What is the biology of a disease?
Understanding the biology of disease is considered the foundation of the practice of medicine. Knowing what is normal versus abnormal and the evolution of conditions believed to be pathologic is the underpinning of whether any therapeutic intervention is warranted. For example understanding which infections pose a risk and whether treatment is effective determines whether therapy is needed. If you get an infection, which is self limited there is no reason to take an antibiotic which has its own risks as well as expense. The biology of disease for cancer is
- Does this type cancer grow and if yes how quickly?
- Does the cancer spread?
- Does this cancer ever cause symptoms?
- What percent of patients who died of other causes have this type of cancer?
- What is the death rate attributable to this type of cancer?
An article in the New England Journal of Medicine on thyroid cancer, http://bit.ly/2bDmh5Y, describes the massive over diagnosis and treatment of thyroid disease. Patients often undergo unnecessary screening studies which identify abnormalities that are then biopsied revealing “pathology” reported as “cancer”. These incidental areas of abnormality pose much less risk to the patient than the surgical treatment recommended to remove them. The study once again highlights the profound lack of understanding of the “biology of disease” and sadly many patients are subjected to unnecessary and dangerous surgery/radiation where the risks of any therapeutic intervention dramatically outweigh the benefits.
Over a third of the population have tiny cancers in their thyroid, but only one in a hundred thousand people die from thyroid cancer. These so called cancers are misnamed with virtually no life threatening character or significant risk to the patient.
Atul Gawande, in a New Yorker article from May 11th of 2015, describes a classic case of over diagnosis of thyroid cancer in which he was the treating surgeon. A woman in her fifties was referred to him for thyroid removal for a 5mm area of “cancer” incidentally identified while removing an adjacent benign lump.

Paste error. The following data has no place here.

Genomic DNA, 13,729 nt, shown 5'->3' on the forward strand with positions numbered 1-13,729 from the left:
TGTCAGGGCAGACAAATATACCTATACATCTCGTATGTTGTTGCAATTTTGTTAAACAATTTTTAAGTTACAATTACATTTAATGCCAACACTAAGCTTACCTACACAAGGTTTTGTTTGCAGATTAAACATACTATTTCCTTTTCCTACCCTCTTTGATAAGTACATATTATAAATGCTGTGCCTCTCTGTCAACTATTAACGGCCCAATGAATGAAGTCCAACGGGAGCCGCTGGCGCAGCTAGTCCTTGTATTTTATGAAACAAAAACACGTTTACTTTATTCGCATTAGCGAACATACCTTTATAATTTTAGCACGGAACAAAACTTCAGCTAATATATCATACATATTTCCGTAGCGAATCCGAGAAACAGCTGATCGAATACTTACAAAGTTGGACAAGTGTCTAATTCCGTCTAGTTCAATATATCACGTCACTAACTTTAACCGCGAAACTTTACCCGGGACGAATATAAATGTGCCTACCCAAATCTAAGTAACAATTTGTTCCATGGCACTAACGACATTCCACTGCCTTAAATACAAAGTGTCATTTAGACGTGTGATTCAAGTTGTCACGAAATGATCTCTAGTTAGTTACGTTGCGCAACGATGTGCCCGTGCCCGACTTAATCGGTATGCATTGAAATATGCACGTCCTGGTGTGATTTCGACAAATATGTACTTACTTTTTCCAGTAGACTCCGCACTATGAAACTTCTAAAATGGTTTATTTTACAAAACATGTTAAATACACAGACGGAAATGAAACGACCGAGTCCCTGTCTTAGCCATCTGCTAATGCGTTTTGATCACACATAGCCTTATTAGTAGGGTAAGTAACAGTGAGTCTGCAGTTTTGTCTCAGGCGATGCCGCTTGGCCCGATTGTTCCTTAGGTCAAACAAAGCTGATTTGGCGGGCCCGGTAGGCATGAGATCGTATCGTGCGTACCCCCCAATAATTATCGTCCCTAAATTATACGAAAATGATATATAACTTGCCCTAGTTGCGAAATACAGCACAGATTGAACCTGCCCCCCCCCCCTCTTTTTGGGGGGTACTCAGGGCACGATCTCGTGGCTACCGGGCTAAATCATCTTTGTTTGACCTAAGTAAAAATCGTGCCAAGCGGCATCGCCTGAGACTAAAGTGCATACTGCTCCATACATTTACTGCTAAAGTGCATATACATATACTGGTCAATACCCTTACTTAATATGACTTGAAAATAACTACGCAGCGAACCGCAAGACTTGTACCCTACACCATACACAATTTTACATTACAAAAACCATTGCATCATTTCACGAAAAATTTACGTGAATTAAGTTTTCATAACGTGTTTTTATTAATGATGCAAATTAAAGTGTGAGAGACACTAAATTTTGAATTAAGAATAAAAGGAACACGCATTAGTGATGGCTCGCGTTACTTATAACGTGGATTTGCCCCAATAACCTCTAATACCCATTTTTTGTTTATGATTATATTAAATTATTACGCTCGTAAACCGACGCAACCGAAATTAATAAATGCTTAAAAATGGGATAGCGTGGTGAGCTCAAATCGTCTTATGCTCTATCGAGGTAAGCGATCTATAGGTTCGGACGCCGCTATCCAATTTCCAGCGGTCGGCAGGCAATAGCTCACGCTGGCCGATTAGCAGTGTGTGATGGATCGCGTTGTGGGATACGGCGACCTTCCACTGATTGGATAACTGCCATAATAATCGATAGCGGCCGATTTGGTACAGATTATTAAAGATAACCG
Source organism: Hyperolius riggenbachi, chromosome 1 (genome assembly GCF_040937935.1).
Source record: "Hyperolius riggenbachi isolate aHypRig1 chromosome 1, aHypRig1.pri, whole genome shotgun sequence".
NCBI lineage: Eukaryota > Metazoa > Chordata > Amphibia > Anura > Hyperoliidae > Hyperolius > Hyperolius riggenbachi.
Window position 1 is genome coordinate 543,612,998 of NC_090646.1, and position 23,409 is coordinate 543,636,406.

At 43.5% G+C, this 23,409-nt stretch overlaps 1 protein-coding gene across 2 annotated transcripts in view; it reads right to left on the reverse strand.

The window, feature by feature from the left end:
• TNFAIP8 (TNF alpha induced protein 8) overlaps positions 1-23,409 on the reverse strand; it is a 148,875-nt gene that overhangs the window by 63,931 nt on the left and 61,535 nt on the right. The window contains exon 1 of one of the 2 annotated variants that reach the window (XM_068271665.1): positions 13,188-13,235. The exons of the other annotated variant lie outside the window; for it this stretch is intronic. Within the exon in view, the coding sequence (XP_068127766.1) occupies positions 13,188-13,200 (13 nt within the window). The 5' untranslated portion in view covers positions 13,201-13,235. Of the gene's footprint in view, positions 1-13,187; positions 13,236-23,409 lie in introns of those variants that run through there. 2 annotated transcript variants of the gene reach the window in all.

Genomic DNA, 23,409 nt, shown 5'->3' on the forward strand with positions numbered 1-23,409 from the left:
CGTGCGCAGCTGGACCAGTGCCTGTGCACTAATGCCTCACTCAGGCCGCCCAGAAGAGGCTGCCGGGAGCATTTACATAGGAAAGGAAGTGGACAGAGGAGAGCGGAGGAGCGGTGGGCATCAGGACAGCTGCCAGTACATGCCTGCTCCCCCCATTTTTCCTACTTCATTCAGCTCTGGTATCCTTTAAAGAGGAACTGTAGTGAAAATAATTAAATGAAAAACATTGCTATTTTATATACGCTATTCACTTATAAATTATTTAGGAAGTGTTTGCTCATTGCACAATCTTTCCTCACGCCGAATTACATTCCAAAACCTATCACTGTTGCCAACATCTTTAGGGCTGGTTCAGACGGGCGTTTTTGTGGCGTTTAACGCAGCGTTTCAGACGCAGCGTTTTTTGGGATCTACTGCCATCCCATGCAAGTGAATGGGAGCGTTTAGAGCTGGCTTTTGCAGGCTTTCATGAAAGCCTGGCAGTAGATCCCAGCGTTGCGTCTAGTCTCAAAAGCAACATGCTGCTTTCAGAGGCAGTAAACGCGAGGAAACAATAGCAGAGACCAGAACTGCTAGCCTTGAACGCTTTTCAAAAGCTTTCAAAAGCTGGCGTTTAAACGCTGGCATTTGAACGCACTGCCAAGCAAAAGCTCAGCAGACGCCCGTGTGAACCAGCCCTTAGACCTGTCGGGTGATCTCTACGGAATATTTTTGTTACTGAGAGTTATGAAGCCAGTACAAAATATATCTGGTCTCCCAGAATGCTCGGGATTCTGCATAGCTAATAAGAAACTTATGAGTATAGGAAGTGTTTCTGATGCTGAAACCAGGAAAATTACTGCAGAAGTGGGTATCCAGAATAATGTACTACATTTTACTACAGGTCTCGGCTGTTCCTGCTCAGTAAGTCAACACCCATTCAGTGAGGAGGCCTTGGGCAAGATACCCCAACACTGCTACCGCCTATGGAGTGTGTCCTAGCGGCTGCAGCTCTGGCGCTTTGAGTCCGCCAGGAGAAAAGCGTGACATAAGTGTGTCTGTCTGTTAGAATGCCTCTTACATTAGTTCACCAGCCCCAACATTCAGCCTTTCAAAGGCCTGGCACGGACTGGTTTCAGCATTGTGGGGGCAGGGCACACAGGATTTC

The patient was advised by Dr Gawande, that she didn’t need any surgery and that the surgery posed a greater risk of causing harm than the identified abnormality. He advised her to be followed up with ultrasound examinations.
The patient, in spite of being given excellent medical advice, still requested surgery which, for some reason, Dr Gawande agreed to do. Unfortunately the patient had a bleeding complication post operatively and required yet another surgery. She recovered after the second surgery but what would our opinion be if she had died or ended up with a permanent disability due to these unnecessary surgeries?
Physicians continue to practice medicine and recommending invasive dangerous therapies without explaining to patients that we do not understand the fundamental biology of disease of many conditions. 20 to 30 percent of cancers diagnosed by looking at the tumor under the microscope by pathologists, our current gold standard, are not biologically significant (the misnomered cancers will not cause harm to the patient).
Women treated for breast cancer, especially ductal carcinoma in situ (DCIS) face the same dilemma. The same “cancer” misappellation has been described for DCIS identified in breast biopsies. Women often have surgery, radiation and some even choose prophylactic mastectomy for this questionable indication. There is a movement to treat patients with DCIS less aggressively.
It is estimated that 20 to 25% of lung cancers identified by screening are not biologically significant and pose no long term risk to the patient. Many of these patients are subjected to deforming surgery and toxic chemotherapy/ radiation therapy without knowing if the tumor represents a risk to their health. The lack of understanding of disease processes extends to the identification of likely incidental tiny clots in the lungs (pulmonary embolism) which are almost certainly unrelated to the clinical symptoms of the patient but which often generate aggressive therapy. Many other pathologies are identified on imaging which generate unnecessary intervention.
Patients should seek detailed information about any recommended intervention especially surgery. They should understand risk benefits and alternatives especially the risks of doing nothing or just following findings reported as abnormal. I always recommend patients seek second opinions any time a significant intervention is recommended.
Physicians need to practice evidence based medicine and provide complete informed consent to patients. It is very important that they refuse to recommend unnecessary procedures and refuse to perform risky surgery even if requested by frightened patients. It is a physician’s ethical obligation to educate and inform patients requesting unnecessary surgery and refuse to perform the procedure.
Frequently, patients needlessly suffer terrible complications and even death based on medicines' lack of understanding of the biology of diseases. Without transparency to patients explaining the lack of fundamental knowledge, harm continues to occur.
Nicolas Argy, MD, JD
Copyright © 2016 Nicolas Argy